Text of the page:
Tuesday, June 7, 2011

From the Archives: Poetry in the Park

In this post, BPC's archivist, Anne Kumer, shares some park history. This post also appears on NYC Circa, a history blog about New York City and its public spaces.

The 2011 Word for Word Poetry season began last Tuesday, May 31st with a live broadcast of WFMU's Antique Photograph Music Program with MAC (a.k.a Michael Cumella), and will continue tonight at 7:00 pm with readings from poets Elaine Equi, Joseph Lease, and Chris Martin, co-hosted by Coffee House Press.

As far back as the 1960s, poetry readings were staged in parks throughout the city as part of the Academy of American Poets program Poets in the Parks. Not surprisingly, American modernist poet Marianne Moore drew a large crowd with her 1968 Bryant Park appearance. I don't know what works she read that day, but I like to imagine her poem "An Octopus" was one of them, with all of its incredible imagery and detail. And, I don't know what her voice sounded like, but I like to imagine it too, as full of body and authority as her words.

Pulitzer Prize winning poet Ms. Marianne Moore at the podium. Behind her is NYC Mayor John V. Linsday, and Mr. August Heckscher, Administrtor of Parks, Recreation and Cultural Affairs.
Photo: copyright Academy of American Poets

Photo: copyright Academy of American Poets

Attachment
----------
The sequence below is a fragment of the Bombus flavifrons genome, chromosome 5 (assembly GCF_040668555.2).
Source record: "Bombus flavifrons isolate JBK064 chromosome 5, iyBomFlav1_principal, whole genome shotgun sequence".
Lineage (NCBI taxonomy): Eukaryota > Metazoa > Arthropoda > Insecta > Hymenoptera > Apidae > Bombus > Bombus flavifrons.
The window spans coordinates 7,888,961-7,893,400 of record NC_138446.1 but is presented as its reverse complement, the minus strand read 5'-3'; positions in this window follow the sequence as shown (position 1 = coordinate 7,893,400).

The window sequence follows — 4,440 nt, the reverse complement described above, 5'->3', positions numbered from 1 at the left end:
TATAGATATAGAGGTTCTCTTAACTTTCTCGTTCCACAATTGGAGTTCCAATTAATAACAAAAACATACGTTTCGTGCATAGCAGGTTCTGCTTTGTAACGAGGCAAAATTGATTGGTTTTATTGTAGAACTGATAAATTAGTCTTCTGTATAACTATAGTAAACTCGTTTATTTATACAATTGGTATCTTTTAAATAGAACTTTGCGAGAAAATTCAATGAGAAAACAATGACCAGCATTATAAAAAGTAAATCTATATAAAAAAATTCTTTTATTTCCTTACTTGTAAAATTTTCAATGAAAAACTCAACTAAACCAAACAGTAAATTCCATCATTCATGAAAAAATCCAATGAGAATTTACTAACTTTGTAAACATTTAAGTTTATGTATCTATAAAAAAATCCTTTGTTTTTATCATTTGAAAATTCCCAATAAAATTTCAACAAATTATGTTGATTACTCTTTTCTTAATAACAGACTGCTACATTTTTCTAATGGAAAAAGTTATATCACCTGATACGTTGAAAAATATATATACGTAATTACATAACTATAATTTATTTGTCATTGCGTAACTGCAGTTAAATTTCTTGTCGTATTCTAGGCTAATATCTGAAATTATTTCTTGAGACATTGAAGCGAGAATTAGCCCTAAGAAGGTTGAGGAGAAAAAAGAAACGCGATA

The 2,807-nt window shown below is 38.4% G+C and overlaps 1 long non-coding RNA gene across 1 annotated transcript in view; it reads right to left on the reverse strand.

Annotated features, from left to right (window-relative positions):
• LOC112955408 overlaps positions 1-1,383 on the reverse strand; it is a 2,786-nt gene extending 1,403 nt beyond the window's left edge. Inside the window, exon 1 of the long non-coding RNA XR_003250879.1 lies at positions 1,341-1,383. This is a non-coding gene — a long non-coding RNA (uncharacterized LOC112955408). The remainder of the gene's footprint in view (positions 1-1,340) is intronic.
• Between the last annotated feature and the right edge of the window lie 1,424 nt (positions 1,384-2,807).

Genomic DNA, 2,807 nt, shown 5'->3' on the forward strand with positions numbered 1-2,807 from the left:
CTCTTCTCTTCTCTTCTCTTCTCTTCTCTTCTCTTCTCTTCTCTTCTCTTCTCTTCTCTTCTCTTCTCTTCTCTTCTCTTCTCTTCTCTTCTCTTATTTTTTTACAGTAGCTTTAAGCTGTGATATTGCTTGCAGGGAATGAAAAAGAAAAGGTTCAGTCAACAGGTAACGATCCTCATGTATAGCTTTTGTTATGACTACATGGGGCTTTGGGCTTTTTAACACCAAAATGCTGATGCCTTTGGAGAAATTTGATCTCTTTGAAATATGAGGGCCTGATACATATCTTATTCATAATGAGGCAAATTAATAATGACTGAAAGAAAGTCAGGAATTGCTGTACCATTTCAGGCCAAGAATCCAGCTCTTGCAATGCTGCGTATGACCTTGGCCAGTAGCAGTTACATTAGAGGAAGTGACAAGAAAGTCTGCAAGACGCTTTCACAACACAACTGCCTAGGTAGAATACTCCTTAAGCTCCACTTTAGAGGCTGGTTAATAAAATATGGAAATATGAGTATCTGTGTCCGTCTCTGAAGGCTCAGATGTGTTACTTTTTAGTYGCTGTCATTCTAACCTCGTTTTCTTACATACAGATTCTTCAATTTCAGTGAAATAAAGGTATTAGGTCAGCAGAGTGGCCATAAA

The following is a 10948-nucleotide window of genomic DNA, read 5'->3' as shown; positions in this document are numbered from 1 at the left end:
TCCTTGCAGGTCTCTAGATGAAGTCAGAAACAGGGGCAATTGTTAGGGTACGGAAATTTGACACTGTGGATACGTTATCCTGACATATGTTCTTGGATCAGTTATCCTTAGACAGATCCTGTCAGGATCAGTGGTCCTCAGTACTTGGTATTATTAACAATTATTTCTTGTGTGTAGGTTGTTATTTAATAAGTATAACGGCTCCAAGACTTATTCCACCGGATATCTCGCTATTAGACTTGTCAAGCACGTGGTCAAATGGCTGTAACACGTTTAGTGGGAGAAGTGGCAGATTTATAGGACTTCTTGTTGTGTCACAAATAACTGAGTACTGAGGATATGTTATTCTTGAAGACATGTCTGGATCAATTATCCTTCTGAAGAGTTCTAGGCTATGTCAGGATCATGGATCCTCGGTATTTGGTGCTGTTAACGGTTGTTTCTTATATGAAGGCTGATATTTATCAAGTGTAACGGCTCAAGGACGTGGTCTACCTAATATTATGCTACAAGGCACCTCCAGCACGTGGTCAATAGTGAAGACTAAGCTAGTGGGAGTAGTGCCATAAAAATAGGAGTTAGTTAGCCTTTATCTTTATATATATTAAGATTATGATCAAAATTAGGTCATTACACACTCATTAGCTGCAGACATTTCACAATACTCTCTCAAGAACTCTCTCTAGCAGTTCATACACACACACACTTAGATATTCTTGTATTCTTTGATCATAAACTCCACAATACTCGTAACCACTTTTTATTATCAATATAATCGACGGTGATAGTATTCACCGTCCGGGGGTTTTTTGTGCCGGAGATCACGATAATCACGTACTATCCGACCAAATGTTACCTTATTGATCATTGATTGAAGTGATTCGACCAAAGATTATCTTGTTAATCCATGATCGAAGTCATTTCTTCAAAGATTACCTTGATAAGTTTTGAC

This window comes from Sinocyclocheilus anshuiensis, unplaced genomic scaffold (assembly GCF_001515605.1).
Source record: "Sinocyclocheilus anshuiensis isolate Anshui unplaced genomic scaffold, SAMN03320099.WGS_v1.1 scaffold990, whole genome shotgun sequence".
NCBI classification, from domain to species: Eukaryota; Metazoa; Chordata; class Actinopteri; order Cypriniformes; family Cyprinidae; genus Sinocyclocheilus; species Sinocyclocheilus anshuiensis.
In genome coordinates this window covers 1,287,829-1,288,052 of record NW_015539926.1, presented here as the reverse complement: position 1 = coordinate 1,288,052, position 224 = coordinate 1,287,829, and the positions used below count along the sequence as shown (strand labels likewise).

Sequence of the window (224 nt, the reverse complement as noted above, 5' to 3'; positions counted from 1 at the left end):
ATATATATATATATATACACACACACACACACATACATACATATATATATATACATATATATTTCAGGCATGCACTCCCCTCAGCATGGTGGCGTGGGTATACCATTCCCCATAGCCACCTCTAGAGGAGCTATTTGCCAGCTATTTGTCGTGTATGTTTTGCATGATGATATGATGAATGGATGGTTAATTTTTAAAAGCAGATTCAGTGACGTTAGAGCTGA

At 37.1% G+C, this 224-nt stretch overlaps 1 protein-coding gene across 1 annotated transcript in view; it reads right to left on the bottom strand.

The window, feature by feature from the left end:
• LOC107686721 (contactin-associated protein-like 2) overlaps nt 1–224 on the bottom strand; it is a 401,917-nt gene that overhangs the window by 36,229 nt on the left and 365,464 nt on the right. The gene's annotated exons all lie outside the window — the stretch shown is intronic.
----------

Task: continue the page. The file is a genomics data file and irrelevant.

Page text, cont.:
The following year, the poetry season started out with this reading. I don't recognize the poet, but if you do (or even better, if you were there) please email me.

* 6/10/2011 update: Thanks to poet Mary Austin Speaker, for identifying activist and poet Muriel Rukeyser in the photo below. 

Photo: NYC Department of Parks

The park has a strong connection with poetry, starting with its namesake, American romantic poet and newspaper editor William Cullen Bryant, who is memorialized on the upper terrace with a bronze monument. In 1884 the park's name was changed from Reservoir Square to Bryant Park in his honor. According to some, he was the first American writer of verse to accomplish international fame.

A verse from Bryant's poem "A Summer Ramble," first published in 1826 is perfect for bringing in the poetry season and the warm weather:

But now a joy too deep for sound,
A peace no other season knows,
Hushes the heavens and wraps the ground,
The blessing of supreme repose.

Bryant Park Word for Word Poetry
Tuesdays, 7:00pm - 8:30 pm
May 31 - September 6
Bryant Park Reading Room

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